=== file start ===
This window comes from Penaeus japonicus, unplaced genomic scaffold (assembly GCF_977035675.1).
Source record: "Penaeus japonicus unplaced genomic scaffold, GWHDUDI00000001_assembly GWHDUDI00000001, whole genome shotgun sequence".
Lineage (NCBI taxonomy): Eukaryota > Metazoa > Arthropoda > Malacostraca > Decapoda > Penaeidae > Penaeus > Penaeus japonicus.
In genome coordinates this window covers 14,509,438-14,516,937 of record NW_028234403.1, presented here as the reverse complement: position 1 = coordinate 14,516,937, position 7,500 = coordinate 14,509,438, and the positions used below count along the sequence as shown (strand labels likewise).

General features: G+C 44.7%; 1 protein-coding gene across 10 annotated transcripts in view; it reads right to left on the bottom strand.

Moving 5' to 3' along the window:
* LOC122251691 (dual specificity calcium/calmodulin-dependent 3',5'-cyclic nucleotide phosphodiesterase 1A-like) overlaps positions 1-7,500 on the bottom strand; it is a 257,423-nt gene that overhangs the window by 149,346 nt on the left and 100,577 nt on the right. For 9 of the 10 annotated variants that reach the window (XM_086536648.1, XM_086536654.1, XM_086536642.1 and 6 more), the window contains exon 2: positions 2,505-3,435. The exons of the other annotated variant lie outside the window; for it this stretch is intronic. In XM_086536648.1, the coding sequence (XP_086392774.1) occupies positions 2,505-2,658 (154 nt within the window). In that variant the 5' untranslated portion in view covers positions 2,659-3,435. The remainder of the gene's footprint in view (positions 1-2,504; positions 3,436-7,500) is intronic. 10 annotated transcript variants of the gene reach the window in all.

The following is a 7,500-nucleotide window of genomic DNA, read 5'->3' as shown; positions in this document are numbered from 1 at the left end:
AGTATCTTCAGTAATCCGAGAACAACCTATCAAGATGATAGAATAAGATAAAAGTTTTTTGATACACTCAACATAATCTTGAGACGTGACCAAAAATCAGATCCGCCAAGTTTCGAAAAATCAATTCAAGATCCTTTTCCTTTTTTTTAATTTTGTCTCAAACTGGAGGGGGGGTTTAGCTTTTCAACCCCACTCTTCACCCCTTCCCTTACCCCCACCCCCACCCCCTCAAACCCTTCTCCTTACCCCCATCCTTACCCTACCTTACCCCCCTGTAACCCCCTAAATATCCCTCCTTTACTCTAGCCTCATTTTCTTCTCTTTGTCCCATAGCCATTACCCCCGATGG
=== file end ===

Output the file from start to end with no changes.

This window comes from Penaeus japonicus, unplaced genomic scaffold (assembly GCF_977035675.1).
Source record: "Penaeus japonicus unplaced genomic scaffold, GWHDUDI00000001_assembly GWHDUDI00000001, whole genome shotgun sequence".
Lineage (NCBI taxonomy): Eukaryota > Metazoa > Arthropoda > Malacostraca > Decapoda > Penaeidae > Penaeus > Penaeus japonicus.
In genome coordinates this window covers 14,509,438-14,516,937 of record NW_028234403.1, presented here as the reverse complement: position 1 = coordinate 14,516,937, position 7,500 = coordinate 14,509,438, and the positions used below count along the sequence as shown (strand labels likewise).

General features: G+C 44.7%; 1 protein-coding gene across 10 annotated transcripts in view; it reads right to left on the bottom strand.

Moving 5' to 3' along the window:
* LOC122251691 (dual specificity calcium/calmodulin-dependent 3',5'-cyclic nucleotide phosphodiesterase 1A-like) overlaps positions 1-7,500 on the bottom strand; it is a 257,423-nt gene that overhangs the window by 149,346 nt on the left and 100,577 nt on the right. For 9 of the 10 annotated variants that reach the window (XM_086536648.1, XM_086536654.1, XM_086536642.1 and 6 more), the window contains exon 2: positions 2,505-3,435. The exons of the other annotated variant lie outside the window; for it this stretch is intronic. In XM_086536648.1, the coding sequence (XP_086392774.1) occupies positions 2,505-2,658 (154 nt within the window). In that variant the 5' untranslated portion in view covers positions 2,659-3,435. The remainder of the gene's footprint in view (positions 1-2,504; positions 3,436-7,500) is intronic. 10 annotated transcript variants of the gene reach the window in all.

The following is a 7,500-nucleotide window of genomic DNA, read 5'->3' as shown; positions in this document are numbered from 1 at the left end:
AGTATCTTCAGTAATCCGAGAACAACCTATCAAGATGATAGAATAAGATAAAAGTTTTTTGATACACTCAACATAATCTTGAGACGTGACCAAAAATCAGATCCGCCAAGTTTCGAAAAATCAATTCAAGATCCTTTTCCTTTTTTTTAATTTTGTCTCAAACTGGAGGGGGGGTTTAGCTTTTCAACCCCACTCTTCACCCCTTCCCTTACCCCCACCCCCACCCCCTCAAACCCTTCTCCTTACCCCCATCCTTACCCTACCTTACCCCCCTGTAACCCCCTAAATATCCCTCCTTTACTCTAGCCTCATTTTCTTCTCTTTGTCCCATAGCCATTACCCCCGATGG